Winter Update

Apparently it’s not spring yet… we woke up this morning to another few inches of snow. This is in addition to last week, when we got around 7 inches. Yes, the date is April 24th! The bees are just waiting to get out there and snag the aspen and willow pollen. I thought I’d post a few rare photos!

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April 19th! I’ve never skiied to a beeyard this late in the year before!

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There’s a myth bees get disoriented in the snow, mistaking it for the sky and crashing and freezing. Despite the snow, there’s a pretty good pollen and nectar flow going on and on Thursday, April 20, these bees were working hard bringing it in. It’s not often we get warm weather with solid snow cover to test this myth but I hope these photos demonstrate it is a myth. Bees can navigate just fine with snow. They do flip upside down and crash when they’re within an inch of the surface, but then they flip back upright and fly away. If they stay above that height they’re fine.

 

 

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Close up of a coupe hives flying hard in 8 or 10 degrees C with almost solid snow cover.

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A nuc from June 2016 I experimentally “neglected” all summer 2016 and winter 2016-2017: they have a full open entrance on both the front and back bottom of the hive, a crack running along the back between the two brood chambers (seen in photo), and no top entrance. I didn’t take honey off them over the summer, didn’t feed them in the fall, and didn’t medicated them. I watched them pretty closely all winter and was ready to give them help if they needed it, but here they are, bringing in pollen with solid snow cover.

 

Spring Update

Hi ‘Stalkers,

The bees started bringing in pollen this week. I bought a microscope last fall and I’ve been learning how to identify pollen using it. I have confirmed the first fresh pollen of this year is alder pollen. Alder pollen is very distinctive under the microscope: while most pollen is round or oblong, alder pollen is square or pentagonal. I’m glad I’ve finally found a unique and easy pollen to identify! A lot of pollen looks almost the same to this newbie beginner pollen-IDer.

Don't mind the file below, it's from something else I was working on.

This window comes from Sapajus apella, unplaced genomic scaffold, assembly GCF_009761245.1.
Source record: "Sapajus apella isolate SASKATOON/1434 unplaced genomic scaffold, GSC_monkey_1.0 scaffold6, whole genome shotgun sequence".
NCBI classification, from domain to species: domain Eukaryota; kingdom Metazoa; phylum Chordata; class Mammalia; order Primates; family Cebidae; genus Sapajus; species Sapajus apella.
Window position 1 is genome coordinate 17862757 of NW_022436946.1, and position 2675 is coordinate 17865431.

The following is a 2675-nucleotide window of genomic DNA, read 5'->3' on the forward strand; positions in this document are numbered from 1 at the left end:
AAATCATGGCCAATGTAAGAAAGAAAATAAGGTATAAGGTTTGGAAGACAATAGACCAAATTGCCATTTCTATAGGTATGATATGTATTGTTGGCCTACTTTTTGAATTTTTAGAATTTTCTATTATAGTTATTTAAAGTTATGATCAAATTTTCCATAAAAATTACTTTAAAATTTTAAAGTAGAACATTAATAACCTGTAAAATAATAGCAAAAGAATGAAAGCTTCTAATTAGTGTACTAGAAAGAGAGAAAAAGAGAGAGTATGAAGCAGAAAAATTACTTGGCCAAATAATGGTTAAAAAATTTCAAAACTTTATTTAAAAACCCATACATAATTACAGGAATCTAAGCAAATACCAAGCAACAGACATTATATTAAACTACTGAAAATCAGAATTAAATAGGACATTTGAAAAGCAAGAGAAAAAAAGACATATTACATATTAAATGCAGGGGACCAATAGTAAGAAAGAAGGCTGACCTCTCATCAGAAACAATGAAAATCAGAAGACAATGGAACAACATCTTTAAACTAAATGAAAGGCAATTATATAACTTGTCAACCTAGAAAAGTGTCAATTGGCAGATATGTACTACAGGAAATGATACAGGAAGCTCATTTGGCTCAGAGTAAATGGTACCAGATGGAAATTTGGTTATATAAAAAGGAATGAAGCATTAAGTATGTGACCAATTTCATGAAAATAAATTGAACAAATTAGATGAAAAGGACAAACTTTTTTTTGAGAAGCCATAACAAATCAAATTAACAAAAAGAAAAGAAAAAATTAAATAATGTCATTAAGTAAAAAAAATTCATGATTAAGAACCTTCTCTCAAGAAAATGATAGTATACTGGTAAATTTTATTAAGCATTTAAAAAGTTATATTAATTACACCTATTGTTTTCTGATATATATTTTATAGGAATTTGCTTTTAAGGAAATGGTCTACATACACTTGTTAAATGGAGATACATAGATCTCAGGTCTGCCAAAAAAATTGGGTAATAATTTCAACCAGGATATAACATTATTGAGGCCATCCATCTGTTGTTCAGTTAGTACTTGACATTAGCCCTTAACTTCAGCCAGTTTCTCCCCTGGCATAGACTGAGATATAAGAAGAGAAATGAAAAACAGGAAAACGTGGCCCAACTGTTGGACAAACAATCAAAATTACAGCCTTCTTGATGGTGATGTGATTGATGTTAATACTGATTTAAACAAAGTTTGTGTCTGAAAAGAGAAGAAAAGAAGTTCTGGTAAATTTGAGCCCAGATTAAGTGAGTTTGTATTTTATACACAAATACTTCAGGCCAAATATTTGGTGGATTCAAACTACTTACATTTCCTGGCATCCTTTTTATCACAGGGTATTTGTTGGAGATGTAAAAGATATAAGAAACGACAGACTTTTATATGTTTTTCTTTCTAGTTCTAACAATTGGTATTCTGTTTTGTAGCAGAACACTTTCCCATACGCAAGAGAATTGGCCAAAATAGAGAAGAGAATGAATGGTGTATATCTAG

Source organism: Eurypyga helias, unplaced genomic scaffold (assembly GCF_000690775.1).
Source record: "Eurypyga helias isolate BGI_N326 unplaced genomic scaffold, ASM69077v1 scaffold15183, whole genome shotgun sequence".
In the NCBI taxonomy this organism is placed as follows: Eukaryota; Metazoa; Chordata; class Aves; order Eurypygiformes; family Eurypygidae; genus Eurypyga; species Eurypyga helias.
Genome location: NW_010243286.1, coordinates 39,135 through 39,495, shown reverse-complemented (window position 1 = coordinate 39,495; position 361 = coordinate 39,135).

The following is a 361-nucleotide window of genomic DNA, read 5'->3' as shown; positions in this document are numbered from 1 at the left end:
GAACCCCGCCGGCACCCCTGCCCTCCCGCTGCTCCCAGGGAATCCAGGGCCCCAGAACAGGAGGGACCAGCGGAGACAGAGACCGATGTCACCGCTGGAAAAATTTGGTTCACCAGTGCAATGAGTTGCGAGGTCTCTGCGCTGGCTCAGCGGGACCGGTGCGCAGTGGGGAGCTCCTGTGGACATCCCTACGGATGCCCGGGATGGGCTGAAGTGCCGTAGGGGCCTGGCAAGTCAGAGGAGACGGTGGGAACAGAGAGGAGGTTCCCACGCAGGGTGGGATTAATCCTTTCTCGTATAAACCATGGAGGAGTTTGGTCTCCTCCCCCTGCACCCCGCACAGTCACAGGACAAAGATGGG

The bees look great again this year. To date I’ve had 5% winter losses, which is the same as what I had last year. I haven’t treated with fumagillin in two years now, with the exception of a small handful of sick hives last spring. I haven’t used apivar in over a year. Combined with the lack of intensive agriculture in my neck of the woods, I’m tempted to apply for organic certification now. I’m not sure if I will but I’ll make sure you hear about it if I do!

I continue to have my honey for sale at the Old Strathcona Market. My stall is still along the west wall. I’ll be back outside at the City Market Downtown in May.

Moving Stalls At Strathcona Market

Heads up: Beanstalk Honey is in a new location this month at the Old Strathcona Farmer’s Market.

We’ll now be on the west wall between Happy Camel and Little Jack Horner Meat Pies. This weekend we’ll have fresh pollen, comb honey, and the last fresh honey of the season. We’ll be at the Downtown Market this weekend and next and then we’ll just be at the Old Strathcona Market. We decided not to go into City Hall this year, although it’s a great market in there.

The bees this year

It was great seeing all your familiar faces at the City Market Downtown yesterday; all of you troopers who came out to greet us on such a wet, chilly day are appreciated. I’m marking this opening day in my memory banks: I didn’t need to give out a single plastic bag! Everyone brought down their own bags or used their pockets. Thanks!

As far as my bees go, they look great. They’re the strongest I’ve ever seen them at this time of year and I have no signs of any brood diseases. Provided I can keep everyone from swarming, the hives should be fine this year. This rain is going to help get some nectar into the flowers, so hopefully we’ll be okay there too.